In fact most of the games monsters never seem like threats at all. Most of the characters you will meet are not evil and vile people and that is all conveyed through the brilliant text and character models. Of course the world is also part of the presentational masterpiece. You will journey through a wide variety of locations. From abandoned ruins and even to the lava filled land of hotland (okay the names may not be the most imaginative).

(This rat bastard…or rather…flower bastard….or you know whatever)

These difference places made me want to more about the game, explore every nook and cranny and want to more about this game than I ever thought was possible. There is so much to love about what this game does right. It isn’t bogged down by unnecessary voice acting or music that feels out of place. Everything is just so well realized.



Now I hate to be the Debbie downer here, but the trophies in Undertale, are the exact opposite of the game. They are actually pretty funny, but they aren’t inventive or even a challenge to complete. I have talked about difficult games to platinum on here and even some that are just so time inclusive that it’s the only game you will play for months (injustice 2). The real problem here is the lack of innovation.

So let’s break it down. The trophies consist of going to specific areas in the game that are all story related, finding 4 items and then donating a total of 350 gold to a new area that is hidden (it’s pretty easy to find, it’s in papyrus’s fridge). When I first saw the trophy list I didn’t know what to think because I had never beaten Undertale, or really got that far into it to understand.

(The trophy list I wanted)

The reality is you don’t even have to beat the game to achieve the platinum. You just need to play pretty far into it, which sadly only took me about 4 hours to get the platinum. I mean, that’s kind of ridiculous right!? This game encourages you to do things in different ways, it hides secrets everywhere and is such an innovative game in so many ways, why wasn’t the trophy list given this kind of love and care?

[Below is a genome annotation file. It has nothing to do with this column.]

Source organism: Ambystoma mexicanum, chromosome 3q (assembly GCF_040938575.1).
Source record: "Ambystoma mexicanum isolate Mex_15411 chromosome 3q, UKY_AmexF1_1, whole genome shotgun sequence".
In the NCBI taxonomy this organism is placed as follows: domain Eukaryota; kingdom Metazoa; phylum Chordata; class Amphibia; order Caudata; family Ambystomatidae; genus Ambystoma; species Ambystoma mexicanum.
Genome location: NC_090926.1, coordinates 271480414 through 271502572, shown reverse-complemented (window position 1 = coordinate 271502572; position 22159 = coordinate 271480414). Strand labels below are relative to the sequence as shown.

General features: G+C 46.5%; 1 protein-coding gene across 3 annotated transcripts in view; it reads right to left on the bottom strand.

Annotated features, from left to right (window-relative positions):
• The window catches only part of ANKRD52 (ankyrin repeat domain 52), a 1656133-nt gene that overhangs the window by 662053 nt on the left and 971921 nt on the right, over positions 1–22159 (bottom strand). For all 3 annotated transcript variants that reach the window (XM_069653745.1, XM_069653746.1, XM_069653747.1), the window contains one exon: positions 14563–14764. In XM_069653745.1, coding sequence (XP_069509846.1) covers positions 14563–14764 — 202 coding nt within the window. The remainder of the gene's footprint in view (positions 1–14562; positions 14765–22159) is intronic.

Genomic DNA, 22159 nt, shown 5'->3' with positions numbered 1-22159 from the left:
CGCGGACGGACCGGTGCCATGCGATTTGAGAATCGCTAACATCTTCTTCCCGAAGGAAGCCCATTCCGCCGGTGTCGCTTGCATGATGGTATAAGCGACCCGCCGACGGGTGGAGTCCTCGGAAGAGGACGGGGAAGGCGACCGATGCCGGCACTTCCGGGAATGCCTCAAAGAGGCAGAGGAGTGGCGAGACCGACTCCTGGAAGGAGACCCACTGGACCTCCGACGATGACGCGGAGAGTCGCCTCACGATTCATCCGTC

I love an easy platinum, but this platinum? I feel almost ashamed with how easy it is. Sure I am going to replay it differently a few times, but I wish there was more added here. I wish that there was more care given to this list. More time, more innovation, more ways to play the game. I am disappointed.

(The trophy list I got….)

The Final Verdict!

Look I am the Platinumist and no matter how much trophies matter to me, I’m not going to dock a game because it’s trophy list is unimaginative, which by the way, it is. The point is that Undertale is a fantastic game through and through. It hits highs that AAA game developers can’t hit because they are trying to make some guys pores look like they are bursting through his face. Undertale is a master class game, one that everyone needs to play. It doesn’t matter the types of games you like, Undertales story and gameplay combine into a great mixture that extremely well realized. So of course I give Undertale my platinum rating of-